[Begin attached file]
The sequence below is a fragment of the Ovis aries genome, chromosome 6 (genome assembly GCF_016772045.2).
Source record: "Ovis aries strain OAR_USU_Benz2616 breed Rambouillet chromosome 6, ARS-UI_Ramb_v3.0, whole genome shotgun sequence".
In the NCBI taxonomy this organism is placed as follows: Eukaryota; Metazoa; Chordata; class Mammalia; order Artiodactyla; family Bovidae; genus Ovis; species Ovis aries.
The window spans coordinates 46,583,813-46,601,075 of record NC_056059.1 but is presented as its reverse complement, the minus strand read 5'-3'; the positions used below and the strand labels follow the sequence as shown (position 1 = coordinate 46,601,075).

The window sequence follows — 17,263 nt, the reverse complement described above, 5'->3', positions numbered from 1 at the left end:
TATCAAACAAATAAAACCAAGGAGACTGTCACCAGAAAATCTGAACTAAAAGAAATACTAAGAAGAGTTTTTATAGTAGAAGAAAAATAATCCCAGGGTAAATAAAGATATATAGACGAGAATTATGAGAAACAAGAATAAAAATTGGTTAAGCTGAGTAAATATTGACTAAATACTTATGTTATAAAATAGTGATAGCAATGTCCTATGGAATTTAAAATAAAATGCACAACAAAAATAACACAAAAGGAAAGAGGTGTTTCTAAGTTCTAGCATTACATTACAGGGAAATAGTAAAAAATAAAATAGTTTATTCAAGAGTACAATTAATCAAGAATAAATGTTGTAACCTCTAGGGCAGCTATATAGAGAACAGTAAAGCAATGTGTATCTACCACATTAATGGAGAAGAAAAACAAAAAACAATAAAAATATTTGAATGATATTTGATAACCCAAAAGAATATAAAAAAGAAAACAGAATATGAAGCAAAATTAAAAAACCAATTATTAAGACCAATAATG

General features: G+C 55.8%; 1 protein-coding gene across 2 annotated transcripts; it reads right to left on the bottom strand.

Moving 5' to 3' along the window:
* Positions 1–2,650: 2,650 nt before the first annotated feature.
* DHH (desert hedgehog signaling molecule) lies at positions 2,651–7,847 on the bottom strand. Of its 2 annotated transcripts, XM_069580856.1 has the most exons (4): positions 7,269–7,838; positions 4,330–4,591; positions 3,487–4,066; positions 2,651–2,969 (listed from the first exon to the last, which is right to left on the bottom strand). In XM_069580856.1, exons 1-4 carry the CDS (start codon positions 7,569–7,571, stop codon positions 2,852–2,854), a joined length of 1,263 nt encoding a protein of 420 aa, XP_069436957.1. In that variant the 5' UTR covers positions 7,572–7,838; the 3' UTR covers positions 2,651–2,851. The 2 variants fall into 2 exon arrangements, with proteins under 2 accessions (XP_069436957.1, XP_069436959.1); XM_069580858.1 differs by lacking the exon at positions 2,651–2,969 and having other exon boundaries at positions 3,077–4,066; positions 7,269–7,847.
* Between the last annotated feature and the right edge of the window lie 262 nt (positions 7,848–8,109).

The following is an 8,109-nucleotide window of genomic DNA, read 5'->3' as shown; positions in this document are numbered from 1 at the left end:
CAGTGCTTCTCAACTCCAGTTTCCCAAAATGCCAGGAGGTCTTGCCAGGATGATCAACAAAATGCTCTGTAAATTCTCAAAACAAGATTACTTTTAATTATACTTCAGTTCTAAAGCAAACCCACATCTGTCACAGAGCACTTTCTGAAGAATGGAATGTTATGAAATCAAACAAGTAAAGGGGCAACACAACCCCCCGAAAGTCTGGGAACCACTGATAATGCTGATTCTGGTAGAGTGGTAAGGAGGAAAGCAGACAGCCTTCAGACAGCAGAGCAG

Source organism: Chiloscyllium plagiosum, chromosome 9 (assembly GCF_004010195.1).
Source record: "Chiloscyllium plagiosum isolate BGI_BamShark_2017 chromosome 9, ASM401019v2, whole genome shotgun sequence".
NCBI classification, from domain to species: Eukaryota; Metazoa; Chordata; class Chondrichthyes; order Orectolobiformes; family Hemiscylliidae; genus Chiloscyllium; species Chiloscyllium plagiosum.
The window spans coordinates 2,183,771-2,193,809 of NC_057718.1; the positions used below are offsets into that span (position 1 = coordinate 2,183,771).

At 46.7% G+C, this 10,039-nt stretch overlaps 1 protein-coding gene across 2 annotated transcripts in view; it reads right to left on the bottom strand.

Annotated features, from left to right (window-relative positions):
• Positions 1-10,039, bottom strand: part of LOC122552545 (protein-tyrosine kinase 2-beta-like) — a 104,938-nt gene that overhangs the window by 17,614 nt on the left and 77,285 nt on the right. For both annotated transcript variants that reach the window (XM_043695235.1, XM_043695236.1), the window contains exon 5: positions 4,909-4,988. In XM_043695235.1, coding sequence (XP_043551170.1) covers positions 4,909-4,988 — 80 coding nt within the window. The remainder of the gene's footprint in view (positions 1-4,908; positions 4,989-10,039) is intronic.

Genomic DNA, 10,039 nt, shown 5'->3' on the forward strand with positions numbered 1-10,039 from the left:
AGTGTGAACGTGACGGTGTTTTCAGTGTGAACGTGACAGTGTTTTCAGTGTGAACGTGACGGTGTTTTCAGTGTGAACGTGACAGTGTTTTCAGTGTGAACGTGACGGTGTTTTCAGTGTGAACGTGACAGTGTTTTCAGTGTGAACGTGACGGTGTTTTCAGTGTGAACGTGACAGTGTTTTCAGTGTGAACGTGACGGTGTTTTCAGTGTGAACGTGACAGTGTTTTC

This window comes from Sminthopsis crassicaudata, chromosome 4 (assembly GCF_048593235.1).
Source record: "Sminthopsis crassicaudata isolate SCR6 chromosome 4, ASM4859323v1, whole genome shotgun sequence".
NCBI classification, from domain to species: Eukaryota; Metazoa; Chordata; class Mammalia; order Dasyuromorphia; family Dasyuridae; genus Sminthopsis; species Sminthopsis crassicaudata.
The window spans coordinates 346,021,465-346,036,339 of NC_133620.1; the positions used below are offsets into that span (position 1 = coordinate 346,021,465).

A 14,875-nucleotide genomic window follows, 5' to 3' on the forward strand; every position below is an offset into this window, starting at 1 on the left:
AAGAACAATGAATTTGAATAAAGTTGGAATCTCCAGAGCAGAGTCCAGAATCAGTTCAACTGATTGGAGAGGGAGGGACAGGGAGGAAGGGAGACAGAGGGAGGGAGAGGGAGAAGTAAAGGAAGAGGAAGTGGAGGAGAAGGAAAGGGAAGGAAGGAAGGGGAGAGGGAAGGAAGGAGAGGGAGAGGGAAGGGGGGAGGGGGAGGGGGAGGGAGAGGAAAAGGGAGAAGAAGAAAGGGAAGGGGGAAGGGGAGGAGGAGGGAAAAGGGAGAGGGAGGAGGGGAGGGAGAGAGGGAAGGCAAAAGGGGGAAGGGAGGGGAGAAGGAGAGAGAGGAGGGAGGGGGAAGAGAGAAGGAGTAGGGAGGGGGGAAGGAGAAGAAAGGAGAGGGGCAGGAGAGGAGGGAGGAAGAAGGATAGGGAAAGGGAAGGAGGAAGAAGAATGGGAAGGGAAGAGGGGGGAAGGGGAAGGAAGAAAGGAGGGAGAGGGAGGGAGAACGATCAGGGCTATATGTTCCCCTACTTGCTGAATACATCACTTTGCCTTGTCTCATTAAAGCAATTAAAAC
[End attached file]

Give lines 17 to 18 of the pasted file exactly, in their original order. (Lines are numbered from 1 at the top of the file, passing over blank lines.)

The window spans coordinates 2,183,771-2,193,809 of NC_057718.1; the positions used below are offsets into that span (position 1 = coordinate 2,183,771).

At 46.7% G+C, this 10,039-nt stretch overlaps 1 protein-coding gene across 2 annotated transcripts in view; it reads right to left on the bottom strand.